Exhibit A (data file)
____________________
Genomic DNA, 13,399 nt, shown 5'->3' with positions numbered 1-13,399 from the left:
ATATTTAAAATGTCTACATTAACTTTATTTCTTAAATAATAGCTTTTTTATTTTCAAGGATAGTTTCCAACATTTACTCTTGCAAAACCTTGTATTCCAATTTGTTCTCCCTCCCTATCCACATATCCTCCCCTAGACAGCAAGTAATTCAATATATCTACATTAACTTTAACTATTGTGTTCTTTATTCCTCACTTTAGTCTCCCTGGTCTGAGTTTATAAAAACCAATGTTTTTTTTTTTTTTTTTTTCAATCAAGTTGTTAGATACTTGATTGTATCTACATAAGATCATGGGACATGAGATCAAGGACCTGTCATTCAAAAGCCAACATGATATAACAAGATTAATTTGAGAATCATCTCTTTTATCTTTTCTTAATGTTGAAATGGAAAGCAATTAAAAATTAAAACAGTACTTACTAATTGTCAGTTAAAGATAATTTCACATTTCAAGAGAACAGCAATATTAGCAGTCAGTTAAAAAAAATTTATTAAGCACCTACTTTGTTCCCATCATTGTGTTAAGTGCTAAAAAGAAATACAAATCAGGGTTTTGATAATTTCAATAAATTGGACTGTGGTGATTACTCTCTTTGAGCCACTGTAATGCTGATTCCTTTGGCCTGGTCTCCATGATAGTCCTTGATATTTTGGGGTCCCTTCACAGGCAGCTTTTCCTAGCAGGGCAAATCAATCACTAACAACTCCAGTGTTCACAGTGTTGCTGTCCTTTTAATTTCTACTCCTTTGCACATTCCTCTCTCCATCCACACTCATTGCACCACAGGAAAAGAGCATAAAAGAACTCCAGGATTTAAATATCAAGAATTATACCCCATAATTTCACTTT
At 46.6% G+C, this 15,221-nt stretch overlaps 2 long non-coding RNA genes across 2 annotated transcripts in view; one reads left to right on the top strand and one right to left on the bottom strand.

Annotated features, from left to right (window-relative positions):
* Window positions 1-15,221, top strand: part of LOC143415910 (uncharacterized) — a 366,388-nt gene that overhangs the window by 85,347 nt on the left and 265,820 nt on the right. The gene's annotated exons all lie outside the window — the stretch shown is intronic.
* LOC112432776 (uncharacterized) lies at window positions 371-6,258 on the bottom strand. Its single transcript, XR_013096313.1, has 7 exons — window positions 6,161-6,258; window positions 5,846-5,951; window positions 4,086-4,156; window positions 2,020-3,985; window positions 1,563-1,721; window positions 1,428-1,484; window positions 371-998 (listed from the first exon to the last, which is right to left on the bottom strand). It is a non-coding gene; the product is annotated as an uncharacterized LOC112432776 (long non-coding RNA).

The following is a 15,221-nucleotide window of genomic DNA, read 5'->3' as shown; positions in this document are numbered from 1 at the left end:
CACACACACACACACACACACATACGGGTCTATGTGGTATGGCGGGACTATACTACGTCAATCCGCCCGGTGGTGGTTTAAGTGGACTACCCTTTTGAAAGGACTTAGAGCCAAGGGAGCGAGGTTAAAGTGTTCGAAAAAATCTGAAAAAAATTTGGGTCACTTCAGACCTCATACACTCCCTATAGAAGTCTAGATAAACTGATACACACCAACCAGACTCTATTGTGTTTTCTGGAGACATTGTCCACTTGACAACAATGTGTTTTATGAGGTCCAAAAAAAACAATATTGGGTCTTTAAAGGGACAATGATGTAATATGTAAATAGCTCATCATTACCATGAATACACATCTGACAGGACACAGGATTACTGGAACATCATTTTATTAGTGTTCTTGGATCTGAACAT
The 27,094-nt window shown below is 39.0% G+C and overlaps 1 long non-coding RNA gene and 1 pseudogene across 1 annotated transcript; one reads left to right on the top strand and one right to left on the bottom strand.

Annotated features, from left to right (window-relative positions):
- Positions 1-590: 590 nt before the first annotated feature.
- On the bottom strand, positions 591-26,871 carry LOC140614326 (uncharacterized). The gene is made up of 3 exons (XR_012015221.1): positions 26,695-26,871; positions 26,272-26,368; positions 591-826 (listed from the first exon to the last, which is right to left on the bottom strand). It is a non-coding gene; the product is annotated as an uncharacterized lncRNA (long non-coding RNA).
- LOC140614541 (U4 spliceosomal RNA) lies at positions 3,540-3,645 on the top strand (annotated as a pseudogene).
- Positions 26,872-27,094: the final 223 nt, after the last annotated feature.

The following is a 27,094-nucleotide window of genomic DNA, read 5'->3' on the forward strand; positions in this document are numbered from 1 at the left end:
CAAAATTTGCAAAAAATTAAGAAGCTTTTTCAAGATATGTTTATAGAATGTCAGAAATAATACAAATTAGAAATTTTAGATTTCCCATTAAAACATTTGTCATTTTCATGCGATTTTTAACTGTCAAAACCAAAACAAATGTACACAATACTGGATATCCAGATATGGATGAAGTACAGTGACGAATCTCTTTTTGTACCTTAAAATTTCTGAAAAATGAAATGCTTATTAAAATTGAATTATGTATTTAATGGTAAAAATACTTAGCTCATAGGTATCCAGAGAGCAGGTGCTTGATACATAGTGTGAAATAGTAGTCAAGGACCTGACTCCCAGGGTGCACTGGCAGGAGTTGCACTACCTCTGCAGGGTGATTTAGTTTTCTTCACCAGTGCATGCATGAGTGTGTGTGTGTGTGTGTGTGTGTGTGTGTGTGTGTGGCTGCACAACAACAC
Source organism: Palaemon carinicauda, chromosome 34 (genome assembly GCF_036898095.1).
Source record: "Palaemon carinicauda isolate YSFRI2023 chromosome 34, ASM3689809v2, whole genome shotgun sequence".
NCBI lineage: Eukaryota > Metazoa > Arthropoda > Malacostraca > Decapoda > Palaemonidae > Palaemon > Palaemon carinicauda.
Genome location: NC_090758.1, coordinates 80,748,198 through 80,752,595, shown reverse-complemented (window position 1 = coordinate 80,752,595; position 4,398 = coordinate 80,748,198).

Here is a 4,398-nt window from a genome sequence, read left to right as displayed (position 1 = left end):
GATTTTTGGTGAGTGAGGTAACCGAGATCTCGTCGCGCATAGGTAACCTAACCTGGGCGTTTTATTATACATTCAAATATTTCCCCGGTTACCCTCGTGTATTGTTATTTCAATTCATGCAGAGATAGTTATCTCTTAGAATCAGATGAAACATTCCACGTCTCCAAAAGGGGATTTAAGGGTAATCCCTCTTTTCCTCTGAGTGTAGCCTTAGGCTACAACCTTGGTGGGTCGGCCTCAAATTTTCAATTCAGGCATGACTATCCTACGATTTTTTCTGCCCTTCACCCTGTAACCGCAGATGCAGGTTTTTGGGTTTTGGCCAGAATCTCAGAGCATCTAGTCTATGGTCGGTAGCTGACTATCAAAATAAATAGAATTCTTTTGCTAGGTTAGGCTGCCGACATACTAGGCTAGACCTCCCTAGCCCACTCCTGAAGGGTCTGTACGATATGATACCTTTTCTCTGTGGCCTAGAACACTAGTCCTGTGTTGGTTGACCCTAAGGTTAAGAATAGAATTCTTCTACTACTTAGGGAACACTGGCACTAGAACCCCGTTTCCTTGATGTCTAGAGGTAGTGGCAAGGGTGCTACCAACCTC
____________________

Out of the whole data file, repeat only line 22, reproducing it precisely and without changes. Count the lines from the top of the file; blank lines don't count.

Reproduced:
GATTTTTGGTGAGTGAGGTAACCGAGATCTCGTCGCGCATAGGTAACCTAACCTGGGCGTTTTATTATACATTCAAATATTTCCCCGGTTACCCTCGTGTATTGTTATTTCAATTCATGCAGAGATAGTTATCTCTTAGAATCAGATGAAACATTCCACGTCTCCAAAAGGGGATTTAAGGGTAATCCCTCTTTTCCTCTGAGTGTAGCCTTAGGCTACAACCTTGGTGGGTCGGCCTCAAATTTTCAATTCAGGCATGACTATCCTACGATTTTTTCTGCCCTTCACCCTGTAACCGCAGATGCAGGTTTTTGGGTTTTGGCCAGAATCTCAGAGCATCTAGTCTATGGTCGGTAGCTGACTATCAAAATAAATAGAATTCTTTTGCTAGGTTAGGCTGCCGACATACTAGGCTAGACCTCCCTAGCCCACTCCTGAAGGGTCTGTACGATATGATACCTTTTCTCTGTGGCCTAGAACACTAGTCCTGTGTTGGTTGACCCTAAGGTTAAGAATAGAATTCTTCTACTACTTAGGGAACACTGGCACTAGAACCCCGTTTCCTTGATGTCTAGAGGTAGTGGCAAGGGTGCTACCAACCTC